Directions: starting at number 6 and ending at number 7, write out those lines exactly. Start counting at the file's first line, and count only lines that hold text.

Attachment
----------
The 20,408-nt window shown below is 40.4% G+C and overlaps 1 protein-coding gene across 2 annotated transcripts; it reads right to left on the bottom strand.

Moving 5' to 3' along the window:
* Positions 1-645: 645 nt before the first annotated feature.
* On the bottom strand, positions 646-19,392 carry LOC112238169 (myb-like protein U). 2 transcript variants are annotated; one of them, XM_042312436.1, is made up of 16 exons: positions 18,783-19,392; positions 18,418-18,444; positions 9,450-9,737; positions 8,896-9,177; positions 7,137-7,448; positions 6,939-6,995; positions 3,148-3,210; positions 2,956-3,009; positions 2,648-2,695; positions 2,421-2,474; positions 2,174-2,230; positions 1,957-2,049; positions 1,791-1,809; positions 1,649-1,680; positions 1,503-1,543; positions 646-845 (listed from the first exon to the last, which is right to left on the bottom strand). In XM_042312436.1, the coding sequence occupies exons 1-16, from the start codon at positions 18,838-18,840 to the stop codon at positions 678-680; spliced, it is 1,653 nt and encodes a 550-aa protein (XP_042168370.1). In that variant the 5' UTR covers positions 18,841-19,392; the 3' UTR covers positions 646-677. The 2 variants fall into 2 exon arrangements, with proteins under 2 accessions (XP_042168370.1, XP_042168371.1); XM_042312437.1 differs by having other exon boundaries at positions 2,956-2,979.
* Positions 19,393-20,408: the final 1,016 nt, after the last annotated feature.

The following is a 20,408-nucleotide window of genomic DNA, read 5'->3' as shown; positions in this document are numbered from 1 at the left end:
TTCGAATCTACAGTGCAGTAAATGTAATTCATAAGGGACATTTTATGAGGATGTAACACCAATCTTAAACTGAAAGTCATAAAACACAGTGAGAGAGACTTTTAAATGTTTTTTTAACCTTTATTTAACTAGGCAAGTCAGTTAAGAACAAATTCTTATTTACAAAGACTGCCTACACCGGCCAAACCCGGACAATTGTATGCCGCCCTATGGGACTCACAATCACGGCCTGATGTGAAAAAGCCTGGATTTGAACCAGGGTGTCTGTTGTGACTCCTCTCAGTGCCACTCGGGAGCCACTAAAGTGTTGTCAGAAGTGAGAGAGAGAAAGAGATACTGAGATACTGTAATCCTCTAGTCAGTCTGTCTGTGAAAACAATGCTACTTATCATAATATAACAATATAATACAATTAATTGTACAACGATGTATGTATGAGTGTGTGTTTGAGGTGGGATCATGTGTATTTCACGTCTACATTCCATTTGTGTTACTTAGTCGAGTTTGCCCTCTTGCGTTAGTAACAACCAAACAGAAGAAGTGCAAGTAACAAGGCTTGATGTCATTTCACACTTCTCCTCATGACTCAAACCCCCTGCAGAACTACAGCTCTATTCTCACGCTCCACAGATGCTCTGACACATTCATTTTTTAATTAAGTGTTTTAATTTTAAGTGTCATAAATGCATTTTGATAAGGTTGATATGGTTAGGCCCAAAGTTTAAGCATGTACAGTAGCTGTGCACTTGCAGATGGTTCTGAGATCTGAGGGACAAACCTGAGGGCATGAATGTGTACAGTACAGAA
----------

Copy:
The following is a 20,408-nucleotide window of genomic DNA, read 5'->3' as shown; positions in this document are numbered from 1 at the left end:
TTCGAATCTACAGTGCAGTAAATGTAATTCATAAGGGACATTTTATGAGGATGTAACACCAATCTTAAACTGAAAGTCATAAAACACAGTGAGAGAGACTTTTAAATGTTTTTTTAACCTTTATTTAACTAGGCAAGTCAGTTAAGAACAAATTCTTATTTACAAAGACTGCCTACACCGGCCAAACCCGGACAATTGTATGCCGCCCTATGGGACTCACAATCACGGCCTGATGTGAAAAAGCCTGGATTTGAACCAGGGTGTCTGTTGTGACTCCTCTCAGTGCCACTCGGGAGCCACTAAAGTGTTGTCAGAAGTGAGAGAGAGAAAGAGATACTGAGATACTGTAATCCTCTAGTCAGTCTGTCTGTGAAAACAATGCTACTTATCATAATATAACAATATAATACAATTAATTGTACAACGATGTATGTATGAGTGTGTGTTTGAGGTGGGATCATGTGTATTTCACGTCTACATTCCATTTGTGTTACTTAGTCGAGTTTGCCCTCTTGCGTTAGTAACAACCAAACAGAAGAAGTGCAAGTAACAAGGCTTGATGTCATTTCACACTTCTCCTCATGACTCAAACCCCCTGCAGAACTACAGCTCTATTCTCACGCTCCACAGATGCTCTGACACATTCATTTTTTAATTAAGTGTTTTAATTTTAAGTGTCATAAATGCATTTTGATAAGGTTGATATGGTTAGGCCCAAAGTTTAAGCATGTACAGTAGCTGTGCACTTGCAGATGGTTCTGAGATCTGAGGGACAAACCTGAGGGCATGAATGTGTACAGTACAGAA